Monique Valeris is the founder of Decor Musings, which houses roundups of the most stylish home products out now, highlights of her flea market shopping adventures, interviews with interior design experts, and tons more. Happy decorating!
Last year, I did a roundup of decorating books that offered practical tips on making a space your own. Monica Rich Kosann's Living with What You Love was on that list, and her book's main idea of how to incorporate collectibles, photos and other personal treasures into a home really stuck with me. I recently had the chance to chat with Monica, who's a photographer as well as a jewelry and home accessory designer, to learn more about her outlook on decorating and the art of collecting.
Decor Musings:If a friend came to you, complaining about her home lacking personality, how would you advise her? Monica Rich Kosann: I believe your home should show your personality or your family’s personality. It’s about telling your story, expressing the things you love and having them around you. For instance, I inherited a white mug from my great aunt that has the name “Agnes” on it. That was my middle name, which I dropped after getting married, but it had a special meaning for me. Instead of keeping the mug tucked away in my cupboard, I decided to put it out on display. I then began frequenting flea markets in search of white pottery and ended up building an entire collection around that one mug.
DM: What’s your overall philosophy on collecting? MRK: I always say a collection starts when you have three pieces of the same theme. It’s the beginning of an experience. You don’t want to go out and buy 12 pieces that are similar all at once, because then it’s not a collection. The whole point of collecting is the fun, adventure and history that comes with it. It’s also not a matter of how much the items cost either.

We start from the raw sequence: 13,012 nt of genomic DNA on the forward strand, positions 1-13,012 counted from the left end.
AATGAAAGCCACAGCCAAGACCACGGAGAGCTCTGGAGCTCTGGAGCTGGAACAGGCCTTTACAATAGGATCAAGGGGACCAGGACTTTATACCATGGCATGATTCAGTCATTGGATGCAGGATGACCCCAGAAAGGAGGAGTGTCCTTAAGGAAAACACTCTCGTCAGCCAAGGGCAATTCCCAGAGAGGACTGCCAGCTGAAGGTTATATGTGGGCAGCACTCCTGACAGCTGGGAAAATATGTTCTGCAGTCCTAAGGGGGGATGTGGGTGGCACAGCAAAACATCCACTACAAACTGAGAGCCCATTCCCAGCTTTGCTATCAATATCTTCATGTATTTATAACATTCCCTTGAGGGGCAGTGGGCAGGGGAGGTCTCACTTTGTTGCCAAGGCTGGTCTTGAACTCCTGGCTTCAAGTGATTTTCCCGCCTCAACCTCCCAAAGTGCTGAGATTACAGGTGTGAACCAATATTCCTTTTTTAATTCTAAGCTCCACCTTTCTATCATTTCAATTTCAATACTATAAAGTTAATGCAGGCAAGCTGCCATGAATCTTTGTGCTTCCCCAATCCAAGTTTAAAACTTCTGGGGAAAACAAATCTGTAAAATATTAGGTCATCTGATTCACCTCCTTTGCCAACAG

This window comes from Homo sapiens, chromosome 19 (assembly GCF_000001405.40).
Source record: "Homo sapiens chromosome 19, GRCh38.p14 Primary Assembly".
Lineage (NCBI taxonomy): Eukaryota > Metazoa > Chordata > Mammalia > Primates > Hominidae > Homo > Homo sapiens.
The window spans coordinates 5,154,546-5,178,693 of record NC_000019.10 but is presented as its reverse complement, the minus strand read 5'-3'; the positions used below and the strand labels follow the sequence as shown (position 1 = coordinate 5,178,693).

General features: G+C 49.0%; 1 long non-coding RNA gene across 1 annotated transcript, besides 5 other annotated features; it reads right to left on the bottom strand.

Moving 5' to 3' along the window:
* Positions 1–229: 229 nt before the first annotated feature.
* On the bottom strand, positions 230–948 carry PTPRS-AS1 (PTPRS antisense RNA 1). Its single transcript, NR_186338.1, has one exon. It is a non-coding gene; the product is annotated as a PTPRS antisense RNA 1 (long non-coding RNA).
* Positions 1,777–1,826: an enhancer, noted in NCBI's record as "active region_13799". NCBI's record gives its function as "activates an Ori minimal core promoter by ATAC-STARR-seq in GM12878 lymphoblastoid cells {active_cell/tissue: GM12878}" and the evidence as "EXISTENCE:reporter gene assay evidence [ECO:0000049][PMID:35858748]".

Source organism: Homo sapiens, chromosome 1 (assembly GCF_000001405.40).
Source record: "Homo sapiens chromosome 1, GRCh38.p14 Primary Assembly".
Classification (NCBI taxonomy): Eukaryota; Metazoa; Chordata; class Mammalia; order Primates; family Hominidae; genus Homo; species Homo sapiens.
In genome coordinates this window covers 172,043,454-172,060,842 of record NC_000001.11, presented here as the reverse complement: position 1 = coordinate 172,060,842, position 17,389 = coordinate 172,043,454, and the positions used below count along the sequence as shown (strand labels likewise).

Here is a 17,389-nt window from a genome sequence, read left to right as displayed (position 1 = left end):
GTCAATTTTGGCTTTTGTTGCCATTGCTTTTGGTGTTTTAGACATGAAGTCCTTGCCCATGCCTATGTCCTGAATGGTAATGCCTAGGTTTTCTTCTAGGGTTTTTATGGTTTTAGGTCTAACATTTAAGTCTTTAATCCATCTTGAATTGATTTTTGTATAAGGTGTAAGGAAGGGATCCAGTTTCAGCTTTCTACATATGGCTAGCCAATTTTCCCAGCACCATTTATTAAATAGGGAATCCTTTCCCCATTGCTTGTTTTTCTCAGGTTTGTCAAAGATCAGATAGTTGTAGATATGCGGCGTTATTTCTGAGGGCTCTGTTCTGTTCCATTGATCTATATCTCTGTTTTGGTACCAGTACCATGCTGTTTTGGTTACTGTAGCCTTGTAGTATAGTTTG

DM: How do you avoid clutter when building collections and incorporating them into your home? MRK: You can’t have everything around you all the time. For example, I personally love collecting teapots, but I can’t have them out every day. When I have guests over, I use them as flower pots. Otherwise, they're kept in my pantry area.
So pick and choose what’s most important to you and figure out how it works with the décor in your home. If you have a very, very country home with shabby chic items, maybe an Art Deco glass collection might be inappropriate.
DM: Where do you shop for collectibles and how do you navigate the markets you visit? MRK: I love Portobello Road in London, Marché aux Puces in Paris, the flea market in Chelsea, Manhattan, and the annual antique shows in Brimfield, Massachusetts. I also like to visit the flea markets in Asia whenever I'm there.
DM: What's your strategy for navigating flea markets? It can be overwhelming sometimes. MRK: The best way is to peruse it first to get an overall feel for the different vendors. Then when you walk around a second time, you'll remember that there are certain points you want to hit. Also, if you visit often enough, the vendors get to know you. You can learn so much from them and they really enjoy talking about what they have for sale.
DM: You also love the idea of displaying family photos in a home. What are your tips on getting it right? MRK: I have photos of my family in almost every room in my house. My entire refrigerator is covered in family photos and people always love looking at them when they come over. In addition to showcasing them in the kitchen, I like creating a family wall, where you take old photos from the past—photos of aunts, uncles, grandparents, great grandparents—and start incorporating them with those from your life. I call it a fine-art family wall. It becomes a conversation.
If you don’t have wall space, you can create vignettes, which I like to call intimate landscapes. Put photos in new or vintage frames and gather them. I like to put five to seven photos in small frames on a tray, or even lean framed photos on bookshelves.
DM: Why do you find decorating fulfilling? MRK: Every home should have a story to tell—it’s an evolution, not a revolution. Don’t decorate your home and then be done with it. That’s no fun. I am constantly rearranging pictures, vignettes, always adding and subtracting. It's about the things that make your home personal and make your home yours.